“Where is Tom now?”
“I should have thought My Lady Éowyn could have told you that. As well as the Houses of Healing in MT, she and Lord Faramir run a lucrative little nursing home right next to their country seat at Henneth Annûn, you know – the old wartime bunker. It’s not that far from here. Just up the road. I take the stagecoach which goes to Udûn at weekends and pop in for half an hour or so. Now and again. Well... twice a year at least.”
“I suppose it is out in nice countryside. I was afraid you’d got him tucked away somewhere here in the city.”
“Oh no! Nothing like that. He wouldn’t last very long in the sharku-house here, in ravishing Dûshgoi. He’s a bit of a handful though for the staff at Henneth Annûn, but they’re all very kind. They don’t have many orcs. And those they do have are mainly in the kitchen.”
By now she’d turned to face me again and put her arms around my neck. We’d moved close together without thinking. “You feel nice,” she said, wriggling her tummy. “Fancy a bit of rumpy-pumpy before they look in and tell us our time’s up?” She started kissing me, searching deep with her tongue.
I pulled my mouth away. “First tell me what you know about Morfindel son of Gollum.”
“That creep!” She let go of my neck and turned over again with a thump.
I snuggled up until we were like two spoons in a drawer. “Does he come in here?” I murmured, nibbling the rings in her ear.
“Look, shut up about the King’s fancy boy, unless you want me to go all frigid on you.”
“I told you, I wanted to talk!”
She wriggled free of my arms and sat bolt upright. Just at that moment the door eased open a crack and the bar-lady said “time’s up!”
“We’ll be out of here in two flicks of a lamb’s tail,” spat Goldberry.
“No, give us another hour, will you?” I called out. “Take the money from my breeches pocket there.” I hauled Goldberry back under the covers and kissed her mouth hard. As the bar-lady shut the door, grumbling away to herself, Goldberry wriggled her head free to gasp for breath. Afraid she was about to shout I started biting her all over, just to distract her. She whimpered and thrashed about like a branded piglet.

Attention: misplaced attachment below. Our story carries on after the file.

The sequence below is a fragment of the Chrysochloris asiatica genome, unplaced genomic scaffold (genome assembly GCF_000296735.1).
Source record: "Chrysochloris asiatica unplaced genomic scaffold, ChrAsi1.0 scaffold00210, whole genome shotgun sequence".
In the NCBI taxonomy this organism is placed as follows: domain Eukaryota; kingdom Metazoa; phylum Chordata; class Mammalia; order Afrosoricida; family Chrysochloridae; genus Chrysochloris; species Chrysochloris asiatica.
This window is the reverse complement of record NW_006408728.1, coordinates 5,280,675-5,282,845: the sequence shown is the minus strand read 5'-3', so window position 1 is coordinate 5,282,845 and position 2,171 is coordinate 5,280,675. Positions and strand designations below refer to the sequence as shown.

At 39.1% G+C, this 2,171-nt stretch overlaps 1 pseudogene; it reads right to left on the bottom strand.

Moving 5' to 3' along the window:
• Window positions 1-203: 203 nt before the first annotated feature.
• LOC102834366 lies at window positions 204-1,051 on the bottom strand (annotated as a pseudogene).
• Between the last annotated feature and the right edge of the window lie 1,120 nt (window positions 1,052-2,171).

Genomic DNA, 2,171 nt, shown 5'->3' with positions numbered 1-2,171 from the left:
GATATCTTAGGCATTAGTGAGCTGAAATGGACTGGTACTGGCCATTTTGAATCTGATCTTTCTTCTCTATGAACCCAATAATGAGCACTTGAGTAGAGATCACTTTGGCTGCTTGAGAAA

For fifty minutes we completely forgot what we came in to do.
“All right, whadd’ya want to know?” said Goldberry at last with a forced sigh. She unpeeled herself from me like the skin from a ripe peach, sat up in bed and scowled down at me.
“You’re beautiful...” I whispered, gazing up through her cleavage at the artery in her silky neck, throbbing with a slight lag behind her heart going dub-thump beside my ear. I was a bit disappointed she hadn’t said “wow!” like they mostly do.
“Sod you! Get on with your interrogation and let’s get it over with.”
What Goldberry had to tell me wrenched my heart. Morfindel was an occasional customer of the Headless Horseman. He used to come in with his friends. They came from all walks of life, from the highest to the lowest. Just which was which was hard to tell at times. Like the time a dozen of them hung her up by the wrists... let’s not go into details.
“Getting in bed with a man, like this, is one thing,” she said. “But a good girl always calls the shots. Anything you don’t want to do, you set the price high, or you don’t quote at all.”
She took a deep breath. “That wasn’t in the contract.”
“Goldberry!” I choked. “You must really, really hate him!”
“Oh, he paid me well for it. He can afford to. He reckons he can afford everything in the Kingdom. And everybody. But if you gave me his liver on a plate – that wouldn’t make up for it!”
This is a work of fan fiction, written because the author has an abiding love for the works of J R R Tolkien. The characters, settings, places, and languages used in this work are the property of the Tolkien Estate, Tolkien Enterprises, and possibly New Line Cinema, except for certain original characters who belong to the author of the said work. The author will not receive any money or other remuneration for presenting the work on this archive site. The work is the intellectual property of the author, is available solely for the enjoyment of Henneth Annûn Story Archive readers, and may not be copied or redistributed by any means without the explicit written consent of the author.